Steamboat Springs Steamboat Springs Middle School world history teacher Bruce Wenzlau paced the front of his classroom recently in an army green shirt.
His lesson was short and to the point.
He encouraged his students to ask questions, some of which he answered, some of which he didn't.
It has been 35 years since Wenzlau returned from the Vietnam War, but time has done little to heal the war's emotional wounds.
Only in the last couple years has Wenzlau discussed the war, and as a symbol of his dedication to teaching, it was his students who first heard him open up.
"My concern has always been boys and their attention to war," Wenzlau said. "They have this opinion that it would be fun. I just want to get them to know it's not fun. People die."
It seemed almost fitting that Wenzlau's final lesson as a schoolteacher might have been his most important.
After 15 years of teaching Steamboat children, and another 18 years teaching Hayden and Arizona students, Wenzlau retired at the end of the school year.
"I'm going to miss not having that contact with these kids who are so enthusiastic and so excited about things," Wenzlau said. "It pumped me up just knowing I had to come in here and be with them."
Wenzlau began his teaching career as a physical education instructor in Arizona.
He started teaching, he said, so he could coach football. But he continued to teach for more than three decades for the kids.
"I just love being around kids," he said. Seventh-graders were his favorite students.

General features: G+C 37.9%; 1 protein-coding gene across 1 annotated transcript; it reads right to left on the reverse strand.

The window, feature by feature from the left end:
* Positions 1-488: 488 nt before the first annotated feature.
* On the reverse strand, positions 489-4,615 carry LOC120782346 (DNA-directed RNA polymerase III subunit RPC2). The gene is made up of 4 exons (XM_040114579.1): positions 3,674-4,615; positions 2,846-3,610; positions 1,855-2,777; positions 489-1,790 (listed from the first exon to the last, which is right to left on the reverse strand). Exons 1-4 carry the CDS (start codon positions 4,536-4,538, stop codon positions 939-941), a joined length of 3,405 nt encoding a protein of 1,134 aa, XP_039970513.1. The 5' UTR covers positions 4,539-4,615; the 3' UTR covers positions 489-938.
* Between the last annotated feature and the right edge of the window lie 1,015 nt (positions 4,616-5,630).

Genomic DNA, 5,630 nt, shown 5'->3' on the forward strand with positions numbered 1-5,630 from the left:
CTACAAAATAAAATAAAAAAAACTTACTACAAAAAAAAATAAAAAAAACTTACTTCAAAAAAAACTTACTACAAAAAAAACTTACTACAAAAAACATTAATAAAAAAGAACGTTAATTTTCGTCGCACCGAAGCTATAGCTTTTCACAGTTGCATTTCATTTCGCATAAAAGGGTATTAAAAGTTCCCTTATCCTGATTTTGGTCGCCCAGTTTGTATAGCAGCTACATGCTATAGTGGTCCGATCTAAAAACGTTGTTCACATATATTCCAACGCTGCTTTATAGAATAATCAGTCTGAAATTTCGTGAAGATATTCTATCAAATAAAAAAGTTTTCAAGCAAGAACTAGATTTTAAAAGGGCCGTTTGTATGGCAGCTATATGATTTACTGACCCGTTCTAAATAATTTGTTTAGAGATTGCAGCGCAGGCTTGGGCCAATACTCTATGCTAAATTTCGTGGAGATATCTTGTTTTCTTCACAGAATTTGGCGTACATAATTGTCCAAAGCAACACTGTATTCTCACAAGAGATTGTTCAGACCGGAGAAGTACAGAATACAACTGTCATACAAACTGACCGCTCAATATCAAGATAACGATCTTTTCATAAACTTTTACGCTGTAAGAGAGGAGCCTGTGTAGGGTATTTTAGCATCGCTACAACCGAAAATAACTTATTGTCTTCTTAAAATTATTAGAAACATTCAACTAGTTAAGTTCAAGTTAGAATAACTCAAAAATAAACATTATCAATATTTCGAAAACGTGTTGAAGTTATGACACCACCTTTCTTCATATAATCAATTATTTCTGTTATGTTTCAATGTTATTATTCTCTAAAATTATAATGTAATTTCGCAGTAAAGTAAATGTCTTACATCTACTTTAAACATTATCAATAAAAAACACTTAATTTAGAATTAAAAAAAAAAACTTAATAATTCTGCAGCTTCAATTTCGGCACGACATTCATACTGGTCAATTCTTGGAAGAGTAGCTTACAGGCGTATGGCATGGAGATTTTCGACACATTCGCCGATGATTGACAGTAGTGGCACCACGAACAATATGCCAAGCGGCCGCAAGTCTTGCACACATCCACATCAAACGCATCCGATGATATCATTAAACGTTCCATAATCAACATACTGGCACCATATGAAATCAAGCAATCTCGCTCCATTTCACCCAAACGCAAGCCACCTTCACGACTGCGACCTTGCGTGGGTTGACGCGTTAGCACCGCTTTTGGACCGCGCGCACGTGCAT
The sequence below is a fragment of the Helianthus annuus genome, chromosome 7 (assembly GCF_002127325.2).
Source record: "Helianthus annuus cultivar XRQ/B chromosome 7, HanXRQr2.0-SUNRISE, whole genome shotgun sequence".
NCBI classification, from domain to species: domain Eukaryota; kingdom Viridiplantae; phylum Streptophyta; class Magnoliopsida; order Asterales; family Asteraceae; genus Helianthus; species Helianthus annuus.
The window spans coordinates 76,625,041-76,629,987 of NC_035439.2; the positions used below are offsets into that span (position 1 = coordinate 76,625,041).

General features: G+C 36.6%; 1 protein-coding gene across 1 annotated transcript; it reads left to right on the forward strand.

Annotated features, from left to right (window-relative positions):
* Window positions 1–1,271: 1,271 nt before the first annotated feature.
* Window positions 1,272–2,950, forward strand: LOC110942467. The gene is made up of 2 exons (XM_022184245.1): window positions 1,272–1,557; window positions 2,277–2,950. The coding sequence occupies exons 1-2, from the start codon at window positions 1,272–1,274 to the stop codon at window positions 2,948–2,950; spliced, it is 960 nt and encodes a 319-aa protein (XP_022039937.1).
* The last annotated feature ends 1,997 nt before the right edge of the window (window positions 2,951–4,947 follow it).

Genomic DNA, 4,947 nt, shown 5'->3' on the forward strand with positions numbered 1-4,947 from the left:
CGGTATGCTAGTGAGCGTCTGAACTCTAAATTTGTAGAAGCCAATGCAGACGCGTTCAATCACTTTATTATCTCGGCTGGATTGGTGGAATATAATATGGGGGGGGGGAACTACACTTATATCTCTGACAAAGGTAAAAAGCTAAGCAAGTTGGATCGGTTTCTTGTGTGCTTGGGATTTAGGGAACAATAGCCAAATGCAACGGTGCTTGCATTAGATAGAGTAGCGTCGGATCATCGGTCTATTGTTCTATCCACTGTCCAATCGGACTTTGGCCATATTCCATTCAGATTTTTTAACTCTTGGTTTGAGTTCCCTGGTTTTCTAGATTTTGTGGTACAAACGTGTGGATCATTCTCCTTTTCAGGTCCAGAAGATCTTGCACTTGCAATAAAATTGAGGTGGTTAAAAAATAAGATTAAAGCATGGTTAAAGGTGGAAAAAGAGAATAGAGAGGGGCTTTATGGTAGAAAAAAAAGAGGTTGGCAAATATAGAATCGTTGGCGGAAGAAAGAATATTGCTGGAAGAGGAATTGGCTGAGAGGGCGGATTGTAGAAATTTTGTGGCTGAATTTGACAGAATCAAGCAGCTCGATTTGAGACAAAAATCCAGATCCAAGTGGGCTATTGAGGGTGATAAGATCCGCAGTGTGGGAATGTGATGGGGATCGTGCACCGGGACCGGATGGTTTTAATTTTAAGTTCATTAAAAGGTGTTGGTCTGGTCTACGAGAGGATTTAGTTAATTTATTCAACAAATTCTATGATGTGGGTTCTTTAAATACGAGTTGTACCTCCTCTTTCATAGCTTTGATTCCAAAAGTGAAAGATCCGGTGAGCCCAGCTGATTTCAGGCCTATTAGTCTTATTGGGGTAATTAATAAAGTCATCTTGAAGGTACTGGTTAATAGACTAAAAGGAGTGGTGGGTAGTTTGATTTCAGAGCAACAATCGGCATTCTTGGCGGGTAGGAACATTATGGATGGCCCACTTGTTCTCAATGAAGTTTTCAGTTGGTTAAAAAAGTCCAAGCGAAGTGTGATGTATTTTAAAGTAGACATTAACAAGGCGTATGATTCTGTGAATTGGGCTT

"They're still enthusiastic about school and they're old enough to understand what's going on in the world," Wenzlau said.
Wenzlau plans to drive a school bus for the district next year as he waits for his wife to retire. He hopes to move to Durango and spend time traveling.
In her 28 years as a Steamboat Springs School District employee, Karen Meek has seen a lot of change, perhaps none more so than how reading instruction has evolved.
Meek, Strawberry Park Elementary School's Title 1 reading teacher, retired at the end of the school year.
Students with reading disabilities used to be pulled from their classrooms for individual instruction, Meek said. Years later, reading instruction has progressed to inclusion in the classroom, she said.
Meek has spent many years going into classrooms and helping young readers there with their peers, in an environment that doesn't ostracize children for their ability.
"The neatest thing I experience is when kids go from nonreaders to reading at grade level in first grade," Meek said. "It's one of the neatest things to know they've made that much progress."